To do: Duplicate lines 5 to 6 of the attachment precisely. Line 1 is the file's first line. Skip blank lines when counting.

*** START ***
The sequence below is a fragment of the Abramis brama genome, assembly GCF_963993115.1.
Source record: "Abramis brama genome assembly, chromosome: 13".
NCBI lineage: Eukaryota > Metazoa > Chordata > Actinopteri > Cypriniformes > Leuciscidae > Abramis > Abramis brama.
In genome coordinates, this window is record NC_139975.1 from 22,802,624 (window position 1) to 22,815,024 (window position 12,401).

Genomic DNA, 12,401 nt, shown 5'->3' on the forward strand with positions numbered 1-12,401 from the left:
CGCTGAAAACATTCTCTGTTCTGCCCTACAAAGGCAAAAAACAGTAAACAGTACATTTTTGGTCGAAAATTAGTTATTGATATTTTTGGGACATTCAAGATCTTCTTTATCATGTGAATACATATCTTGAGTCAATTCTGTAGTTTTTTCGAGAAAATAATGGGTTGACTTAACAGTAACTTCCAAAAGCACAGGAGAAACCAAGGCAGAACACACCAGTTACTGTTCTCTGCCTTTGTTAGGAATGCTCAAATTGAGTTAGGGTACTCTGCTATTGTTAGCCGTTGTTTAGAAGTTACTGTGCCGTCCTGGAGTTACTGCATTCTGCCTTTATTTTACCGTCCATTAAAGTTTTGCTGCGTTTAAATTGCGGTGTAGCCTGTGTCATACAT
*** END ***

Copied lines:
Genomic DNA, 12,401 nt, shown 5'->3' on the forward strand with positions numbered 1-12,401 from the left:
CGCTGAAAACATTCTCTGTTCTGCCCTACAAAGGCAAAAAACAGTAAACAGTACATTTTTGGTCGAAAATTAGTTATTGATATTTTTGGGACATTCAAGATCTTCTTTATCATGTGAATACATATCTTGAGTCAATTCTGTAGTTTTTTCGAGAAAATAATGGGTTGACTTAACAGTAACTTCCAAAAGCACAGGAGAAACCAAGGCAGAACACACCAGTTACTGTTCTCTGCCTTTGTTAGGAATGCTCAAATTGAGTTAGGGTACTCTGCTATTGTTAGCCGTTGTTTAGAAGTTACTGTGCCGTCCTGGAGTTACTGCATTCTGCCTTTATTTTACCGTCCATTAAAGTTTTGCTGCGTTTAAATTGCGGTGTAGCCTGTGTCATACAT